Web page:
Such a technology is expected to be considerably useful in the light of recent data relative to unexpected alterations. These may consist in variations of chromosomal DNA sequences (changes in the succession of four standard bases, generally irreversible in the nuclear genomes, Muotri A. R., et al., Somatic mosaicism in neuronal precursor cells mediated by L1 retrotransposition. Nature 435: 903-910, 2005), or in epigenetic features (post-synthetic changes, mostly in C, and in chromatin components other than DNA, both of them irreversible, Kimmins S. and Sassone-Corsi P., Chromatin remodelling and epigenetic features of germ cells. Nature 434: 583-588, 2005).

All these phenomena are involved in many steps of the physiopathological development of complex organisms, and thus in their overall functionality, as well as in the evolution of the relevant species.

In order to appreciate minimal mutations such as single base substitutions, and deletions or insertions, even without any cue as to their nature, position, and effects, it would be greatly helpful to exploit physico-chemical properties which may be affected by such minimal variations, short of either analysing long DNA sequences or interpreting the eventual phenotype.

ILLUSTRATION OF DRAWINGS

FIG. 1 shows a simplified pattern in which a fictitious analysis of a mixture of two DNA has been represented, each DNA being composed of two fragments, one being common to the two samples and the other being different.

DESCRIPTION OF THE INVENTION

The present invention aims to fulfill the requirements described above, and to overcome the difficulties of the background art. The aim is thus to provide a method that allows the simultaneous mutation detection in two or more genomes, exploiting the variable 2D electrophoretic mobility of DNA fragments caused both by the different length and the differential onset of helix-coil transition in a denaturing gradient.

This is obtained by carrying out a method having the features disclosed in claim 1. The dependent claims outline advantageous ways of carrying out a said method.

Now, in order to appreciate minimal/rare mutations such as substitutions, deletions or insertions, even limited to single bases, the properties that may be affected by them should be exploited in the most direct and informative way.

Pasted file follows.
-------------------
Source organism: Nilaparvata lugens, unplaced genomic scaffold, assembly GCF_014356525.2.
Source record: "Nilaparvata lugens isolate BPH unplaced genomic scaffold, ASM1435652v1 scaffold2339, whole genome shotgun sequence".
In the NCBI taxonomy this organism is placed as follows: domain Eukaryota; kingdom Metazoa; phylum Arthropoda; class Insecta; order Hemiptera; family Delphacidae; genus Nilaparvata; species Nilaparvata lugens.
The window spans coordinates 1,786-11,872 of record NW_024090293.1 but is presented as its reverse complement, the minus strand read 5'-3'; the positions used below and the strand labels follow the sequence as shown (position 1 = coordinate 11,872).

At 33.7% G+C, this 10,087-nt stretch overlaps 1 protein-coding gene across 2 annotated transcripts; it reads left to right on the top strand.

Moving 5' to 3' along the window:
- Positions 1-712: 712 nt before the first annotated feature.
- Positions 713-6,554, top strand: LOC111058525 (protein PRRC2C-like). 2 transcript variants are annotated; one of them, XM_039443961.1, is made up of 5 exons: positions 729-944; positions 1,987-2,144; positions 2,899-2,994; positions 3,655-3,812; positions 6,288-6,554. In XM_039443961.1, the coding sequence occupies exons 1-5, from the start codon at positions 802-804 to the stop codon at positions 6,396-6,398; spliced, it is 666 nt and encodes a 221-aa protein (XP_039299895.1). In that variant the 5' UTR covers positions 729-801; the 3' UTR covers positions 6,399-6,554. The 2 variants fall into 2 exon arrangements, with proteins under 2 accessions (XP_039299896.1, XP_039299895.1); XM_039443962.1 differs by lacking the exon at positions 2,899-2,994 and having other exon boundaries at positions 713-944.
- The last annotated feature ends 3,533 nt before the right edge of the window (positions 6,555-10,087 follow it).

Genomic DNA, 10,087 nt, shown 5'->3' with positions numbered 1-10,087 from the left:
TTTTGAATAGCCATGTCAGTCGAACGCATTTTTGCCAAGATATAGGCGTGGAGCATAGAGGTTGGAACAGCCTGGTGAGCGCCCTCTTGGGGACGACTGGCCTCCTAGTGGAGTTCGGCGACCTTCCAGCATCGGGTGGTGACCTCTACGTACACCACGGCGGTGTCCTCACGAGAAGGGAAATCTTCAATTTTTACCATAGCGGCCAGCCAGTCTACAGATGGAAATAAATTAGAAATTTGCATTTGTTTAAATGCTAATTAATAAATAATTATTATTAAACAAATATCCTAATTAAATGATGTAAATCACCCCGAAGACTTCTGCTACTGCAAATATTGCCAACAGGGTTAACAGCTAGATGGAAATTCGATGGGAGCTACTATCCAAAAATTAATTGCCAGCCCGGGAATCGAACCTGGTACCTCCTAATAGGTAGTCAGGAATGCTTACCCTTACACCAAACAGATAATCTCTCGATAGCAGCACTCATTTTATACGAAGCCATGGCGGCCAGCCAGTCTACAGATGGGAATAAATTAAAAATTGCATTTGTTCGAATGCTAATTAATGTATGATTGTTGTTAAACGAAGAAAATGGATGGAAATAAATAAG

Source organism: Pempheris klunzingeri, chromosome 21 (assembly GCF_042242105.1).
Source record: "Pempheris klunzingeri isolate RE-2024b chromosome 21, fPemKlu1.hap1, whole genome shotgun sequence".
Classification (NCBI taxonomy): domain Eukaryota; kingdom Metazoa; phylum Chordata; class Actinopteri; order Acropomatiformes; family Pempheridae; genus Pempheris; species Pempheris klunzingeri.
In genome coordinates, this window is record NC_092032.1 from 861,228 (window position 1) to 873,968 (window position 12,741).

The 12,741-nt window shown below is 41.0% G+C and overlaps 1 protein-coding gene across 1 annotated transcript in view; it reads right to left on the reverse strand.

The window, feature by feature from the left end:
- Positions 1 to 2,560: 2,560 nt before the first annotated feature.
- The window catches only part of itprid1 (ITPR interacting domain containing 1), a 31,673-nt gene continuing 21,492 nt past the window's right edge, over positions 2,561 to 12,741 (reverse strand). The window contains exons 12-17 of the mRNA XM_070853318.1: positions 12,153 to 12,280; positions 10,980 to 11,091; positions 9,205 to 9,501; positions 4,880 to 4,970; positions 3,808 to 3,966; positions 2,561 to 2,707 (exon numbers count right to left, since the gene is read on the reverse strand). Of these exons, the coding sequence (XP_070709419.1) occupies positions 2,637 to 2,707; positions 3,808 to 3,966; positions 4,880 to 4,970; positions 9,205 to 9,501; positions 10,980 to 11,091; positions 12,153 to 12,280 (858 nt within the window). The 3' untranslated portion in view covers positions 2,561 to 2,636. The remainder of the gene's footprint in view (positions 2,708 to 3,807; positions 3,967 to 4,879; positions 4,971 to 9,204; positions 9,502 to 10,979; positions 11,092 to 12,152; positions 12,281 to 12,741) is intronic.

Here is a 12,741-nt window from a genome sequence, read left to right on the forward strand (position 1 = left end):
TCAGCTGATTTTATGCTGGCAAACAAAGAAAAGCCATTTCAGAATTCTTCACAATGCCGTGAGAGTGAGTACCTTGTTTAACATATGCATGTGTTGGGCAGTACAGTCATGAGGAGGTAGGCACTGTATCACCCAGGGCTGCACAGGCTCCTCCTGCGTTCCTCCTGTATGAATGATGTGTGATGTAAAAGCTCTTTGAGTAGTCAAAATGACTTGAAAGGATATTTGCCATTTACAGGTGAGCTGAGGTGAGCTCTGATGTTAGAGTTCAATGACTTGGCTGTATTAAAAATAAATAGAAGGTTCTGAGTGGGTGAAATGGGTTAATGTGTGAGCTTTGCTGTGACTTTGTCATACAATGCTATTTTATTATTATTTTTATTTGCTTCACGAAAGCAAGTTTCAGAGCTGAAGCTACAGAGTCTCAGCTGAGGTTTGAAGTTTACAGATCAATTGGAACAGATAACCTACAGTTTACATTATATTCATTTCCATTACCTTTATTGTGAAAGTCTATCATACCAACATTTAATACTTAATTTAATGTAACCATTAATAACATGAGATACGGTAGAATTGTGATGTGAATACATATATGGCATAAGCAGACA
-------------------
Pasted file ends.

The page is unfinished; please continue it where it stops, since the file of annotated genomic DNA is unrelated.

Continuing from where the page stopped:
According to the invention, the onset of helix/coil transition is exploited, during standard electrophoretic separation in a denaturing gradient. The helix-coil transition leads eventually to the complete denaturation of duplex DNA and involves a series of steps. When the DNA fragments migrate in a field of increasing denaturing power, be it thermal or chemical or both, they are exposed to increasing denaturing conditions. AS they begin the helix/coil transition, they reduce their electrophoretic mobility until they come essentially to a stop. This prevents the completion of their helix-coil transition and allows their subsequent recovery as double stranded DNA and their further analysis.

If the separation is performed in a polyacrylamide gel, fragments of about 100-1000 bp may be profitably handled. If under study are genomes sized as the humans', then the fragments number would fall between 1 to 10 million.

Such a large number of fragments would pose very serious difficulties. Thus a preliminary reduction of their overall number to a manageable amount is recommendable.

According to the present invention, this can be achieved by first cleaving the genomes with a rare cutting restriction endonuclease, with a target of at least eight bp (NotI, SacII, SfiI, etc). This treatment would cut the human genome in some fifty thousand fragments, still a large but a manageable number, but their size would be of the order of 50-100 kb.

The previous labelling of the ends (each sample with a different fluorochrome) and the subsequent restriction with a frequent cutting restriction endonuclease (HaeIII, DpnI, AluI, etc.) would bring the size of the fragments to the desired range (1 kb) with an increase in the number of those carrying the label limited to a doubling of the original rarely-cut terminally labelled fragments.

According to an advantageous form of embodiment of the present invention, samples are mixed and run simultaneously in a 2D electrophoretic system. A first dimension is exploited, where the electrophoretic mobility is based only on fragment size, whereas the second dimension employs a denaturing gradient, as indicated above. Therefore, according to the invention, the 2D-gel electrophoretic system may display several tens of thousands spots in a standard matrix-format, and provide an informative pattern. Gels similar in size to those used for the early phases of the Genome Project (up to 60×40 cm), can be envisaged for the display of such large number of spots.